Electoral participation in Iceland of the youth, generational gap, political interest and party identification

Eiríkur Búi Halldórsson, Eva Heiða Önnudóttir


This paper is about electoral participation in national elections in Iceland, where we analyze whether there has been a generational change in participation where younger cohorts are less likely to vote throughout their lives compared to young people before. We distinguish between age, period and cohort effect on electoral participation, using data from the Icelandic National Election Study and we find that the youngest generation today is less likely to vote compared to earlier younger generations. We discuss and analyze whether those changes can be explained by a change in political interest and party identification of younger voters. Our findings point to that the youngest generation today is just as interested in politics as young people was before and as older voters are. Political interest among younger voters has not changed and it motivates young and old people to vote in a similar way as before. We do find that party identification is today a weaker motivator for young people to vote than it was before. This, together with that political interest has not changed, could indicate that the youngest generation is more inclined to participate in politics by other ways than voting. However, it cannot be excluded that the change in voting patterns of the youngest generation is due to a delay in their maturation, meaning that today they are older when they start to take an active part in the society.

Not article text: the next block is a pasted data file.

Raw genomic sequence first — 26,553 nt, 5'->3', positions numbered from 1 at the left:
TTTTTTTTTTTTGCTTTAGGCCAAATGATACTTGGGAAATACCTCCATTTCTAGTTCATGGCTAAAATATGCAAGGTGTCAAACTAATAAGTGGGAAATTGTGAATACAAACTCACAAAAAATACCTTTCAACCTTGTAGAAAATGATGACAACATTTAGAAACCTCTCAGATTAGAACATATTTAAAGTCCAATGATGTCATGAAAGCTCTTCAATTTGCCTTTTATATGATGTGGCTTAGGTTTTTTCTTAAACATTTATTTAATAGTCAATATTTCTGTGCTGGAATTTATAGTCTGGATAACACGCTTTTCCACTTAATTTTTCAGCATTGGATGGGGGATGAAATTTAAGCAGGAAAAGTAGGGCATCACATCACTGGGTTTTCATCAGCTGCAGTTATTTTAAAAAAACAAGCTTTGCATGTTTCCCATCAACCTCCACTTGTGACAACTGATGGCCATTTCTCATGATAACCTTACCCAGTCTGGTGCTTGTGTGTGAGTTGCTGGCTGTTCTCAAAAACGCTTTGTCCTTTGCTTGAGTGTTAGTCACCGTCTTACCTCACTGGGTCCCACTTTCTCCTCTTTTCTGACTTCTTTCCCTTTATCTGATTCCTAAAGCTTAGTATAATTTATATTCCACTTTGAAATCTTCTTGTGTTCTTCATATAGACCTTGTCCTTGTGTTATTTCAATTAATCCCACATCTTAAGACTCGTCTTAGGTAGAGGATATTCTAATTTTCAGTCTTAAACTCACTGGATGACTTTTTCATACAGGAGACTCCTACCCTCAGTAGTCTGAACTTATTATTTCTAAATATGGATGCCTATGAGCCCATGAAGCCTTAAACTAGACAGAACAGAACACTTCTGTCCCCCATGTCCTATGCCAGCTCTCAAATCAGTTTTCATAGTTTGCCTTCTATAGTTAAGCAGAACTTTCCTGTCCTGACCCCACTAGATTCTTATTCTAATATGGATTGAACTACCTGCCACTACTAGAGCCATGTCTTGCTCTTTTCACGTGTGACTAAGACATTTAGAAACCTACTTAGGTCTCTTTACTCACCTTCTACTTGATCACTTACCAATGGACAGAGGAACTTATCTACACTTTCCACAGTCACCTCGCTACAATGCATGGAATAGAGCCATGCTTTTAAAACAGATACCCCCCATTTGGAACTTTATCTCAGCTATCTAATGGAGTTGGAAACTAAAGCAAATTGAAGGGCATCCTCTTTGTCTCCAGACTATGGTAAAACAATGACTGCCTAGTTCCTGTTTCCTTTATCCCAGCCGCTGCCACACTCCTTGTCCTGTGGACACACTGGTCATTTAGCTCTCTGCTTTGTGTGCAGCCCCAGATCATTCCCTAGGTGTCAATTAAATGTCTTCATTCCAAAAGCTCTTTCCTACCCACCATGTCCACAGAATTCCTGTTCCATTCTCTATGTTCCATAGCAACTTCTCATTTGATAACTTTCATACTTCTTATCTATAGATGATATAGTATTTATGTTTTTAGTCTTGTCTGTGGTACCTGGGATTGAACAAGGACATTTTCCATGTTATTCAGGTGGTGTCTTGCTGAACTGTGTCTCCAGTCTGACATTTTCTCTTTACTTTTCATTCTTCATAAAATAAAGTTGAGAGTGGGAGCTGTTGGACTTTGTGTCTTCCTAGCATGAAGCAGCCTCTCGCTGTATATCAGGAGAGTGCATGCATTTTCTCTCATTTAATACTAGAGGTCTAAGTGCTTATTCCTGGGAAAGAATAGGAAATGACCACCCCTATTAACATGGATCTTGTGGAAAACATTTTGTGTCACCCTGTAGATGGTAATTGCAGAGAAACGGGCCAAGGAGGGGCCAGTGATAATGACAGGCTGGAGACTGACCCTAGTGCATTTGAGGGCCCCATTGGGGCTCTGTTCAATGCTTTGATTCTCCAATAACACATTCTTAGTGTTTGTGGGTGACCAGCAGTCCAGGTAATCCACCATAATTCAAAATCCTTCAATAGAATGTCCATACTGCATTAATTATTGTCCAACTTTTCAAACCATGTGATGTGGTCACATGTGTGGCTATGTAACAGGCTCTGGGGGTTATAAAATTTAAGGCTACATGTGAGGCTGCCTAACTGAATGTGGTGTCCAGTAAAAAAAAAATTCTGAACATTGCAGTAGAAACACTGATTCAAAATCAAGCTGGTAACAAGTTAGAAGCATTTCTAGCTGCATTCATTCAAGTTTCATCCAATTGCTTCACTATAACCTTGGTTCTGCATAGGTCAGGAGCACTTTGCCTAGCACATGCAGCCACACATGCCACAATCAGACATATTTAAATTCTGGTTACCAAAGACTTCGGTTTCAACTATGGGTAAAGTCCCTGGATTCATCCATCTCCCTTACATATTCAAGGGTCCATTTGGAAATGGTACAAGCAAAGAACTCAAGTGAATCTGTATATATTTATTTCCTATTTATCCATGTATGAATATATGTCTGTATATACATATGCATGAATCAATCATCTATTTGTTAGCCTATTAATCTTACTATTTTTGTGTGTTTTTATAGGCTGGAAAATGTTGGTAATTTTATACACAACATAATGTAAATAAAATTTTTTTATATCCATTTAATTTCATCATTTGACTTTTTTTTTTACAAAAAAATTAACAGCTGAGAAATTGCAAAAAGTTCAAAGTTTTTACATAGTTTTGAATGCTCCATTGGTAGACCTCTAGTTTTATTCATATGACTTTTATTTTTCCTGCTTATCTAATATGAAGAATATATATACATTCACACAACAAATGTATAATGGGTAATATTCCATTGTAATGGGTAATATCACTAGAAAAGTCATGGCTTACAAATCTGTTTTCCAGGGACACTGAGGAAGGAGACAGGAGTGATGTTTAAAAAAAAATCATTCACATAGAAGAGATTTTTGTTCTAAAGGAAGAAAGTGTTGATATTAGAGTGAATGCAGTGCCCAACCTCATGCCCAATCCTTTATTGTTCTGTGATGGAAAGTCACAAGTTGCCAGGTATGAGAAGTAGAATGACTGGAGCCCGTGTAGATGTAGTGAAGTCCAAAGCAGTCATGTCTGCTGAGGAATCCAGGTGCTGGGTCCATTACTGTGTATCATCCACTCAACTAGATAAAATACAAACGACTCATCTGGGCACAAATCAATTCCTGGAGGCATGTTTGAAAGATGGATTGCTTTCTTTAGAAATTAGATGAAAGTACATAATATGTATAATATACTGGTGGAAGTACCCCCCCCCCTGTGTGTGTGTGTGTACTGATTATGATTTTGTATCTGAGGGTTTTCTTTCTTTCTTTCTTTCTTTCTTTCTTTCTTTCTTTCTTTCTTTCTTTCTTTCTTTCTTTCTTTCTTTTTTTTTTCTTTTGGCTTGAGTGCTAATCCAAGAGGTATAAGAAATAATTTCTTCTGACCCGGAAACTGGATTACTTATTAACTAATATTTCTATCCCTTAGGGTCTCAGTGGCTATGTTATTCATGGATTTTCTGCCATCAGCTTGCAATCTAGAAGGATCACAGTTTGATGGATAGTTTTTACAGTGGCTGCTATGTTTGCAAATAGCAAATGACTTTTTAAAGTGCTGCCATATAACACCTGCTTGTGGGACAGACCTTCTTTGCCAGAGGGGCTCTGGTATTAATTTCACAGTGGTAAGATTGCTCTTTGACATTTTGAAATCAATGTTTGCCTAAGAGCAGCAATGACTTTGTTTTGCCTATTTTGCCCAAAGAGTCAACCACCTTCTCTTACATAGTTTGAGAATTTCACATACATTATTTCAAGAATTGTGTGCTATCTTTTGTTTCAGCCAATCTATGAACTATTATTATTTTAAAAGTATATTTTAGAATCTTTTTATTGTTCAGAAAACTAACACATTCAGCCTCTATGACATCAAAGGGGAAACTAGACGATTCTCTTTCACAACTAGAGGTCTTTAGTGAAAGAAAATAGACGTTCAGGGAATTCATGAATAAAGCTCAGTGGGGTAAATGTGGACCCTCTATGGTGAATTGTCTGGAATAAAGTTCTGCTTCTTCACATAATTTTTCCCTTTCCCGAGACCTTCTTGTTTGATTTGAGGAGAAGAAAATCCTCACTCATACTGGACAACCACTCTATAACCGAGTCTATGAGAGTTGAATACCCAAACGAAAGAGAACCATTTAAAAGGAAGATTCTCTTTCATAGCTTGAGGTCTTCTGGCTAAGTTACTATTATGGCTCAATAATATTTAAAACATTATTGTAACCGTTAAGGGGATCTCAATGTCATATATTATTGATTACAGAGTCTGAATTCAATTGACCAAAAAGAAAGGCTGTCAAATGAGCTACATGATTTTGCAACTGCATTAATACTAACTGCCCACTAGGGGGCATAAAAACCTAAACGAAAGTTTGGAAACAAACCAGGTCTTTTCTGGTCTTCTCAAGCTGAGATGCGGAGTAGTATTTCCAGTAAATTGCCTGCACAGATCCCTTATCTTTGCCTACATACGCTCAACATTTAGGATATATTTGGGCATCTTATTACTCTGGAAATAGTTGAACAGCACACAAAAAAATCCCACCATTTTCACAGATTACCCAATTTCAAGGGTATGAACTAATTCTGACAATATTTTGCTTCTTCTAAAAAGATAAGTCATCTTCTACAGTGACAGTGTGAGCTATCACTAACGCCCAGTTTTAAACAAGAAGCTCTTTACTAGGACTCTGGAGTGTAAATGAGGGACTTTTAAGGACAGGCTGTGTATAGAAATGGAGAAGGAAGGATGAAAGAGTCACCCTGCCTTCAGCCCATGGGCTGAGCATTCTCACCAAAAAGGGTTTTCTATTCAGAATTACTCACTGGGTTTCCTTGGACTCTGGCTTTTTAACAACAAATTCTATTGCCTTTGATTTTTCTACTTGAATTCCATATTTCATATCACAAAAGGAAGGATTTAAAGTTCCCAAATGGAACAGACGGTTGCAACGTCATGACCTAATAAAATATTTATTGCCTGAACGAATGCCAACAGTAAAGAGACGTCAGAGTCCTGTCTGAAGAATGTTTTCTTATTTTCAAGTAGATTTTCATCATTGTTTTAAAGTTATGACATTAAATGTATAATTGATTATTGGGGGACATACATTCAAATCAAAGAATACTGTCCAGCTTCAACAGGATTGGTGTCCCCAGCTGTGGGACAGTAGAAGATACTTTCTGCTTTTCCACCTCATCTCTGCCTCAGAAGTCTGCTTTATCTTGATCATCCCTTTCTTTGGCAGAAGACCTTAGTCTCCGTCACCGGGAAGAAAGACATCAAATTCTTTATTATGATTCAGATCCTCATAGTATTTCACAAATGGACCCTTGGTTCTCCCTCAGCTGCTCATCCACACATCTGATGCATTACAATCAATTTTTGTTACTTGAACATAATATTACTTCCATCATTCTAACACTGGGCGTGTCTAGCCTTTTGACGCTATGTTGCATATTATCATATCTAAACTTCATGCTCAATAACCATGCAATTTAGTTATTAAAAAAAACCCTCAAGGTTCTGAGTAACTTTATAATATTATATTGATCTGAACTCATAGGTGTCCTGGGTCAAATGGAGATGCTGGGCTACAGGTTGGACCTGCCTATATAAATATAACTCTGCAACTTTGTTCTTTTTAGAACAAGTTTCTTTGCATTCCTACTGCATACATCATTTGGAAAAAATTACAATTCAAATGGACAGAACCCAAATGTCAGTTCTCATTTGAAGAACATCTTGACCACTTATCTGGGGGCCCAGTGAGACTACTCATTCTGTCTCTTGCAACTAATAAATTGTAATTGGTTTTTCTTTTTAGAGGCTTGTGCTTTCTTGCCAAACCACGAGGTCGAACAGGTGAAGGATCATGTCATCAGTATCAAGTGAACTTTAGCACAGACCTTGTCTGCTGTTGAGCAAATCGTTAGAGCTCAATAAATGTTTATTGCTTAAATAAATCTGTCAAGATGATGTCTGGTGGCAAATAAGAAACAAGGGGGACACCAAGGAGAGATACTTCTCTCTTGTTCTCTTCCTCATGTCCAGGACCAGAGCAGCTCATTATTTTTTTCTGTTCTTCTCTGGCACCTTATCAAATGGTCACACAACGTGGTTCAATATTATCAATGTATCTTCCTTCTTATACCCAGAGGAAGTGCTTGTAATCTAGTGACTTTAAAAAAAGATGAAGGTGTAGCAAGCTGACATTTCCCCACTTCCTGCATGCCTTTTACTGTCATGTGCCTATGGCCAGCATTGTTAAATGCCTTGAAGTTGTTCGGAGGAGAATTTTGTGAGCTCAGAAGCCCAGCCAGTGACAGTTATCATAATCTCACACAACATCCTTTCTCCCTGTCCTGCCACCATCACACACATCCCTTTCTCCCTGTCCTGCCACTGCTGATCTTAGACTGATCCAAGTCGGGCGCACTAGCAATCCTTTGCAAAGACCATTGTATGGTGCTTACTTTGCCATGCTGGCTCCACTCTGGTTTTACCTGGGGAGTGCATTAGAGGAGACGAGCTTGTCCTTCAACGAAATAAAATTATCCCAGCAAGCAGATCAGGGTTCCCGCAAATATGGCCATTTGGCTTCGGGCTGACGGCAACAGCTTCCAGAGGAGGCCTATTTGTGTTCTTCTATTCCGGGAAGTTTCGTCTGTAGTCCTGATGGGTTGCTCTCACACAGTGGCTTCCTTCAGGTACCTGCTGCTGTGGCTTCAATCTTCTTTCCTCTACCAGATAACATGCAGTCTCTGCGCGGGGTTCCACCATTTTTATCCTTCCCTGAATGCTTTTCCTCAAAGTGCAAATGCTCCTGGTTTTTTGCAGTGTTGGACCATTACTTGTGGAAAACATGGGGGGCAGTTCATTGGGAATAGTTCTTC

Electoral participation; generational change; young voters; interest in politics; party identification.

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DOI: https://doi.org/10.13177/irpa.a.2019.15.2.5


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